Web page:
Something happened today which I haven't seen for a while: the sun came out. I had an appointment with the boat painter who'll be giving Briar Rose a new look in October, so I set off at about 9.30. The boats moored in front of the no mooring signs opposite the marina entrance didn't cause too many problems, and I was soon on my way. Although the sky was blue and the countryside largely yellow with oilseed rape, there was a sharply cold wind.
At Baxter's, I pulled onto the wharf and tied up the boat, and Jon the painter had a good look at Briar Rose. We talked about colours amd what would go where, coachlines, and non-slip surfaces. With all the details sorted, I paid a deposit to firmly book our slot in October. During this time, another boat from Thrupp Wharf turned up for diesel -- and once full took a good fifteen minutes to wind in the entrance of Kingfisher Marina. Also, a wooden inspection launch called Kingfisher dating from 1928 came out of the marina and moored in front of the house alongside. I was talking to the owner (although he's just sold it) who said he built the marina in order to have somewhere to keep the boat -- which explains why it's called Kingfisher Marina.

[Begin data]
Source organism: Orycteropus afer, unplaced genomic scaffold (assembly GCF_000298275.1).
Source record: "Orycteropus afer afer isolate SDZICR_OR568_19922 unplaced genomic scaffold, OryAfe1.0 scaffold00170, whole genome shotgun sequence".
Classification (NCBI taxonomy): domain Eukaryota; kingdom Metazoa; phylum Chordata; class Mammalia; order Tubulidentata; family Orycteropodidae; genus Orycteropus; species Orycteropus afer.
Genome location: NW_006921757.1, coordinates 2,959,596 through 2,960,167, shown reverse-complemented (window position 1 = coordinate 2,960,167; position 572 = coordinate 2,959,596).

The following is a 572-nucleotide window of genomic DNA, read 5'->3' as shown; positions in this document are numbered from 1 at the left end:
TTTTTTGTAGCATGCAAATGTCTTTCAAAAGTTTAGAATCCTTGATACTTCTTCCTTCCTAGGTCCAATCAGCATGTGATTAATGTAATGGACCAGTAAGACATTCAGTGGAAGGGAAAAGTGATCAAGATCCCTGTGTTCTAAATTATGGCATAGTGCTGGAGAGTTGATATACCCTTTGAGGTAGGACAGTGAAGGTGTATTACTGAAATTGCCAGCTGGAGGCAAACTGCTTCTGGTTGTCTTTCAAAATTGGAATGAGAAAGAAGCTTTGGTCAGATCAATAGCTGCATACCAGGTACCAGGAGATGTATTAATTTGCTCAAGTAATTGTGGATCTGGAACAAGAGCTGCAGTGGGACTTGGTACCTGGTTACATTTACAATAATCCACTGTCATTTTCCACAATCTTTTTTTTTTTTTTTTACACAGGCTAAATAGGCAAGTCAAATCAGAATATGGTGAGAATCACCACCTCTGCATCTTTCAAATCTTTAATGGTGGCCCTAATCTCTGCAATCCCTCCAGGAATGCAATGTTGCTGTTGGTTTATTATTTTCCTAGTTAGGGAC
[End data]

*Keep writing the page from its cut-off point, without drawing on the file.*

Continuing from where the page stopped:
I turned in the marina entrance and set off for Thrupp Wharf. I considered mooring up somewhere in between for lunch, but the wind was blowing away from the towpath so I thought I might struggle to get moored on my own. Also, it appeared that the weather might get more blustery as the day wore on, so I decided to go straight back to Thrupp Wharf. When I got there, the boat which had struggled to turn at Kingfisher still hadn't managed to get onto their pontoon, even though they'd had a head start on me of at least forty minutes. In the end, I was moored up before they were.
After lunch, I went back to bed for a sleep as I'm starting night shifts tonight. I had an easy drive down the M1 and past the illuminated arch of Wembley Stadium. We'll be back at Briar Rose in a week's time for a few days out.
4 miles, 0 locks.